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Analysis | A Conservative Theory Too Extreme Even for This Supreme Court

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This Supreme Court hasn’t exactly been shy about issuing extremely conservative rulings. Even so, one pending case stands out for its combination of dangerous and unhinged. That case is Moore v. Harper, and involves the so-called independent state legislature theory. The bad news is that Wednesday’s oral argument underscored how outrageous the argument for it is. The good (or at least, less-bad) news is that it seems most of the justices want to reject it.

The independent state legislature theory is the product of an opportunistic, hyper-literal interpretation of the US Constitution. According to Article I, section 4 of the US Constitution, “The Times, Places and Manner of holding Elections for Senators and Representatives, shall be prescribed in each State by the Legislature thereof.” The theory asserts that this means a state legislature can violate its state’s constitution in congressional elections, and that the state’s supreme court may not stand in the way because the legislature must have the final word.

In a second, I’ll tell you why this is unhinged. But first, let me tell you why it’s dangerous. If the state legislature can violate its own state constitution in federal congressional elections, logically it could do the same in a presidential election. Under their bad-faith arguments, a state legislature could overthrow the people’s vote for president — and the state’s supreme court would have no ability to block it. Hence, a rogue state legislature could determine the outcome of a presidential election. Presumably, they are also counting on the US Supreme Court to stand by and let it happen.

Justice Elena Kagan put it simply, if a little too politely. The theory, she said,

might allow the legislatures to insert themselves … in the certification of elections and the way election results are calculated. So — and in all these ways, I think what might strike a person is that this is a proposal that gets rid of the normal checks and balances on the way big governmental decisions are made in this country. And you might think that it gets rid of all those checks and balances at exactly the time when they are needed most.

Now for the unhinged part. Leave aside that no one so much as mentioned this independent state legislature notion at the nation’s founding. Leave aside that the language of the US Constitution just carried forward the language of the Articles of Confederation. The basic issue is that, to the founders and to us, state legislatures only exist as creatures of the state constitutions that bring them into existence.

According to the American theory of government, the people are sovereign. The people create a constitution. That constitution creates the legislature. It follows that the state constitution controls everything the legislature may do. And since state supreme courts interpret state constitutions, they get to say whether state legislatures have violated them.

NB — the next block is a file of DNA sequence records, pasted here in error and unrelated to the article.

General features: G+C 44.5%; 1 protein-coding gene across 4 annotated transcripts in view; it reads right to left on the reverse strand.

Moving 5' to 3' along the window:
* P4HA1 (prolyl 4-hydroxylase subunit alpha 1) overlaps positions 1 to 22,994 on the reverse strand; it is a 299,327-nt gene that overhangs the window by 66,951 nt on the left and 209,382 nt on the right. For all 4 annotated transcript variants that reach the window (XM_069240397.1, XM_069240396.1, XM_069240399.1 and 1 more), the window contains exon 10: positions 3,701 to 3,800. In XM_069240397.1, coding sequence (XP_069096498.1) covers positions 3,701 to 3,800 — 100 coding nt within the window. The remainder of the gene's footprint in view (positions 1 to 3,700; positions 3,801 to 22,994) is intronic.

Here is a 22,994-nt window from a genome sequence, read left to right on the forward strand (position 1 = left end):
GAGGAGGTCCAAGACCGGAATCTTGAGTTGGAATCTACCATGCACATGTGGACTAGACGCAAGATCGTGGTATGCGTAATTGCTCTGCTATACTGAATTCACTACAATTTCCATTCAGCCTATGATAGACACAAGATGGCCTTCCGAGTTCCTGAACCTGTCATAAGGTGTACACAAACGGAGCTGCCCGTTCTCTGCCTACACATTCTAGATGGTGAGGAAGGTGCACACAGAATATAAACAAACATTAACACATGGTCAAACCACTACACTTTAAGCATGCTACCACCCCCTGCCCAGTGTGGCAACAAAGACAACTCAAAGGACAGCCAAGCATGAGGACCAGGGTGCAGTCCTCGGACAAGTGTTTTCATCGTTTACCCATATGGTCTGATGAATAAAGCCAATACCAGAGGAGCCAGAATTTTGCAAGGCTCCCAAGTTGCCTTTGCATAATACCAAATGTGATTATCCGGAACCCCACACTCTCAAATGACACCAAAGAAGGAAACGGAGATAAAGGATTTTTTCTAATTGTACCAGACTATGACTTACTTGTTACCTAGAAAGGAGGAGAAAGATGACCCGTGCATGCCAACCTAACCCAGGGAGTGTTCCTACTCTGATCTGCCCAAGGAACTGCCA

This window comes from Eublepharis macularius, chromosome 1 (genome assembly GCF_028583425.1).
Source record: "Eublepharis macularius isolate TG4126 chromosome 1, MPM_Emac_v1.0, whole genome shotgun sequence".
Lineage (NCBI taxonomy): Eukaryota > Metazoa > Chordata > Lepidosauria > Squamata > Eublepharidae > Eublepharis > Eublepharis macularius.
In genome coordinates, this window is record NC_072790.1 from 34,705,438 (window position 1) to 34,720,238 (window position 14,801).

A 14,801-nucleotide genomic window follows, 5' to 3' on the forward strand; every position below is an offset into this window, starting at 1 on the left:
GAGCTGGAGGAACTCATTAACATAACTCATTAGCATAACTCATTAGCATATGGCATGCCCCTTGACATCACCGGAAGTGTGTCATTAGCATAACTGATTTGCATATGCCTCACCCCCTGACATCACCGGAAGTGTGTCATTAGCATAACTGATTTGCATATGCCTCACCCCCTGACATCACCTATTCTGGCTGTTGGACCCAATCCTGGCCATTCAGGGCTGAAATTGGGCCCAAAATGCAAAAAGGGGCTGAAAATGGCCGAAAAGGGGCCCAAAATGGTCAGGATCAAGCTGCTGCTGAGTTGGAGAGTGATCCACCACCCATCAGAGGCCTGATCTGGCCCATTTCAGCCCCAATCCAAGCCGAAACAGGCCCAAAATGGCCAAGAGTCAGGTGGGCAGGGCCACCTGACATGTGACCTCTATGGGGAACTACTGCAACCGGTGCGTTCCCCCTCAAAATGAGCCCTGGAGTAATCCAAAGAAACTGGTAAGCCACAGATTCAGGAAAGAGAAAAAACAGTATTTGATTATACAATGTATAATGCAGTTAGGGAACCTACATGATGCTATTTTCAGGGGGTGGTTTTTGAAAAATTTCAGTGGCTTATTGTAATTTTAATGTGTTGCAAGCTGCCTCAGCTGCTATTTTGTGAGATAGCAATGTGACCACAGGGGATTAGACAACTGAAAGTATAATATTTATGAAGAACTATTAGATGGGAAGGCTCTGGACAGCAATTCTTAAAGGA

Here’s Justice Ketanji Brown Jackson on the subject, crystal clear: The US Constitution is “not giving just anybody in the state that right” to choose the time, place and manner of elections. “They’re giving [it to] somebody called the legislature and, in order for us to have a thing called the legislature, we have to look at the state constitution to determine … what that entity’s powers are, how they can be exercised.”

Even the lawyer for the independent state legislature theory admitted at oral argument that the words “state legislature” would have to include the governor, who can veto whatever the state legislature does. Why? Because the veto power is written into the state constitution — the very document the theory’s proponents claim is irrelevant.

Chief Justice John Roberts pressed this point early on. In response, the lawyer claimed there was a difference between “procedural” limitations, like the veto, and what he called “substantive” constitutional rules, like a state constitutional rule against partisan gerrymandering.

Justice Amy Coney Barrett pounced on this proposed distinction. “As a former civil procedure teacher,” she said, “I can tell you [that] is a hard line to draw and a hard line to teach students.” This was a nice way of saying the lawyer’s distinction was junk.

Add Roberts and Barrett to the liberals, and you’ve got five votes — enough to block this unhinged theory from becoming dangerous law. As a bonus, Justice Brett Kavanaugh also seemed inclined to reject the most extreme part of the argument, which he noted went beyond former Chief Justice William Rehnquist’s opinion in Bush v. Gore. When something is worse than Bush v. Gore, it’s really bad.

It’s alarming that this insane theory has made it this far, but we can all breathe a tiny bit easier knowing the odds are against it. That counts as good news — or at least, less-bad news.

More From Bloomberg Opinion:

• Supreme Court Pits Free Speech Against LGBTQ Rights: Noah Feldman

• Supreme Court Should Separate Sleazy Lobbying From the Criminal Kind: Stephen L. Carter

• The Supreme Court’s Other Conservative Revolution: Noah Feldman

This column does not necessarily reflect the opinion of the editorial board or Bloomberg LP and its owners.

Noah Feldman is a Bloomberg Opinion columnist. A professor of law at Harvard University, he is author, most recently, of “The Broken Constitution: Lincoln, Slavery and the Refounding of America.”

More stories like this are available on bloomberg.com/opinion

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